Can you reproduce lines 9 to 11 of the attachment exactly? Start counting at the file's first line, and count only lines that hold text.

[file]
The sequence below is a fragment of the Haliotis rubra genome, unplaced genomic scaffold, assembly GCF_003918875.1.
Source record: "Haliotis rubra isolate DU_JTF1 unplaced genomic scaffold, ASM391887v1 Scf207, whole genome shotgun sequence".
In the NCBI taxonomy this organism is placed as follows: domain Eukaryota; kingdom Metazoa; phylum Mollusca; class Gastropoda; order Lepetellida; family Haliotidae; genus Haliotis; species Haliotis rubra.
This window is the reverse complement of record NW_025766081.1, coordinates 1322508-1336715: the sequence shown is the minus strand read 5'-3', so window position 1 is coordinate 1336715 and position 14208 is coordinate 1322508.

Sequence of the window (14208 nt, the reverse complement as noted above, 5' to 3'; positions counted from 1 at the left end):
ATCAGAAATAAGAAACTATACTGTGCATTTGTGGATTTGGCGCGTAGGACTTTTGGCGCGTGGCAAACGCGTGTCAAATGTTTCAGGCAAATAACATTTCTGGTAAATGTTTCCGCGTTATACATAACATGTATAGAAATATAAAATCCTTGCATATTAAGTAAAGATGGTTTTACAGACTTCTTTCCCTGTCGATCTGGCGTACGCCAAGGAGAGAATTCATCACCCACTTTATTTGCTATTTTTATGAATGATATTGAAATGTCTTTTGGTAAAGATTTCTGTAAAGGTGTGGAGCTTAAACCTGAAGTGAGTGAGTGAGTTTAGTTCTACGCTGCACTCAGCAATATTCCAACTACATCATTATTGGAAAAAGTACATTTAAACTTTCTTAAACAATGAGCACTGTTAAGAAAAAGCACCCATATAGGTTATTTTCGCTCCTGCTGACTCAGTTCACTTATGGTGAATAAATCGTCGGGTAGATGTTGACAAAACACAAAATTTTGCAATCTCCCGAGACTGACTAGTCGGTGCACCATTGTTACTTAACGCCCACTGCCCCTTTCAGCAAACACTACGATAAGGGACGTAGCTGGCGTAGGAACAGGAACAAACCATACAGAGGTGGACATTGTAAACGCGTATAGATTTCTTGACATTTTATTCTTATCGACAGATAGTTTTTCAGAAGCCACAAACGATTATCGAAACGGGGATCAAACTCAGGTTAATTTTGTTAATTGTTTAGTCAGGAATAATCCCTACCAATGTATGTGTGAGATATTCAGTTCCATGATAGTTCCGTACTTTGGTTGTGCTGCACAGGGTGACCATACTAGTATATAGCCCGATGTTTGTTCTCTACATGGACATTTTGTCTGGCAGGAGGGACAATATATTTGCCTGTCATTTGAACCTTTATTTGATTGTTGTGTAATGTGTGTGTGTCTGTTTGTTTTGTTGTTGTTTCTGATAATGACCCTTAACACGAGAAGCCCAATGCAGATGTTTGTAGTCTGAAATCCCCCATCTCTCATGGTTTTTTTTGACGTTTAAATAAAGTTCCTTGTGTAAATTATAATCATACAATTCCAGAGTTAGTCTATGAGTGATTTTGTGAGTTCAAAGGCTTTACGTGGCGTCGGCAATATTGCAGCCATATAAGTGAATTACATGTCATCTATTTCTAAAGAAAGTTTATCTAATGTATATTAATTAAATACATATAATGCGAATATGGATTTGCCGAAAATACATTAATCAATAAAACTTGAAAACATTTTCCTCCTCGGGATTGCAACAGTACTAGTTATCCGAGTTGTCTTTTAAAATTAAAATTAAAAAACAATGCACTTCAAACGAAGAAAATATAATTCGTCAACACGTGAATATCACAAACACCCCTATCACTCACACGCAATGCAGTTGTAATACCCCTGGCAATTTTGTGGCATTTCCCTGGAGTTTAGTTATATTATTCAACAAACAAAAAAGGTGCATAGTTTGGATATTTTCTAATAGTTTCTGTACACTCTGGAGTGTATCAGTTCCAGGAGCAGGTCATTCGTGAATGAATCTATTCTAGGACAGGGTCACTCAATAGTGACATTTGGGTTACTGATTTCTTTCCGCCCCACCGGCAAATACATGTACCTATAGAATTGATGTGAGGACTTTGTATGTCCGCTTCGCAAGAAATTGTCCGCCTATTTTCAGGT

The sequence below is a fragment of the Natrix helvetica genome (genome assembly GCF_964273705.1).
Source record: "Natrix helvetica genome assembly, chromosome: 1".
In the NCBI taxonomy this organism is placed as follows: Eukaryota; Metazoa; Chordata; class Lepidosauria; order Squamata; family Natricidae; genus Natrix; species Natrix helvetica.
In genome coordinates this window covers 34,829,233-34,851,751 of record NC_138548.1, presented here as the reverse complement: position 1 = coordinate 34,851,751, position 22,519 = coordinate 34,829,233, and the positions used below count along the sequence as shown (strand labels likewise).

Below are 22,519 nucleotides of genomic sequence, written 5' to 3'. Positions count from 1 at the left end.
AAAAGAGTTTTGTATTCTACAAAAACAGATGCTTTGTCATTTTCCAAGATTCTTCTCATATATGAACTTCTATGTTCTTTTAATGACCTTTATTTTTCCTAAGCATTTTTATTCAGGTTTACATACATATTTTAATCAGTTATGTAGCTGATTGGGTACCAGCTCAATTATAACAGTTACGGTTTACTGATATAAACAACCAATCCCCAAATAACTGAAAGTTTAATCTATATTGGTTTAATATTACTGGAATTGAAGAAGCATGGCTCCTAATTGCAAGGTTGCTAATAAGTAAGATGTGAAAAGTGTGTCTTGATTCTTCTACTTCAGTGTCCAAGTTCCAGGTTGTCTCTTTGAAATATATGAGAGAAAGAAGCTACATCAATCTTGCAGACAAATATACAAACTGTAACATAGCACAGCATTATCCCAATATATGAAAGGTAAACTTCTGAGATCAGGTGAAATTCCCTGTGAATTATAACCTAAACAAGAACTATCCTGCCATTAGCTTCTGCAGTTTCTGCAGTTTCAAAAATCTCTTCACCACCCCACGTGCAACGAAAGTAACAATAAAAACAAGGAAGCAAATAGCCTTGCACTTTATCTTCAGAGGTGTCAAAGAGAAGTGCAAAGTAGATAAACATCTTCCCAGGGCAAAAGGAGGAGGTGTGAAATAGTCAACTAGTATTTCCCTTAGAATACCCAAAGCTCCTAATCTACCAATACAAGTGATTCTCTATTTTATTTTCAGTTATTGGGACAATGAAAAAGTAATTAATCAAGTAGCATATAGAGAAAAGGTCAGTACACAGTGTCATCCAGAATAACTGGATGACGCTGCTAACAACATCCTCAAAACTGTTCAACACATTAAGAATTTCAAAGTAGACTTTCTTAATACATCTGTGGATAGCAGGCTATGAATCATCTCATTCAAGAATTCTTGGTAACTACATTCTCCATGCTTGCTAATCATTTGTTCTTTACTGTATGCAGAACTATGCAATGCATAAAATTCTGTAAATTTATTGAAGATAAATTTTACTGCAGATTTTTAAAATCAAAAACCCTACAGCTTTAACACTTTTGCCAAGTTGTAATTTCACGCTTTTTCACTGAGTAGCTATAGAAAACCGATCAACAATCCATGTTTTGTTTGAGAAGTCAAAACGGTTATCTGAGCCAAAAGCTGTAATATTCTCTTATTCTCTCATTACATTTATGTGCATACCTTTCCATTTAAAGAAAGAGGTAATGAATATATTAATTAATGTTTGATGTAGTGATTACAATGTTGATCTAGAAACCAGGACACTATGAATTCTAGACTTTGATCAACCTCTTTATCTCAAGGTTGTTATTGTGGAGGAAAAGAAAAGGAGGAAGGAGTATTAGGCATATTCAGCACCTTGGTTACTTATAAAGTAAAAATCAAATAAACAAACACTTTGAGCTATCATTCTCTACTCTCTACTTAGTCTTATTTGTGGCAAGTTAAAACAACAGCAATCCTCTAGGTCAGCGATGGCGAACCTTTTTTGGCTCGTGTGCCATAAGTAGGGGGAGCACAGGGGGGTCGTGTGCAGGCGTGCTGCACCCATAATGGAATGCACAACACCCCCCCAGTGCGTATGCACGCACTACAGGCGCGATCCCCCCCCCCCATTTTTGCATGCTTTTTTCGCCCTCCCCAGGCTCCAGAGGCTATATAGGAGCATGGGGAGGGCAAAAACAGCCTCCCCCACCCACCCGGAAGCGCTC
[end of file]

In the NCBI taxonomy this organism is placed as follows: Eukaryota; Metazoa; Chordata; class Lepidosauria; order Squamata; family Natricidae; genus Natrix; species Natrix helvetica.
In genome coordinates this window covers 34,829,233-34,851,751 of record NC_138548.1, presented here as the reverse complement: position 1 = coordinate 34,851,751, position 22,519 = coordinate 34,829,233, and the positions used below count along the sequence as shown (strand labels likewise).

Below are 22,519 nucleotides of genomic sequence, written 5' to 3'. Positions count from 1 at the left end.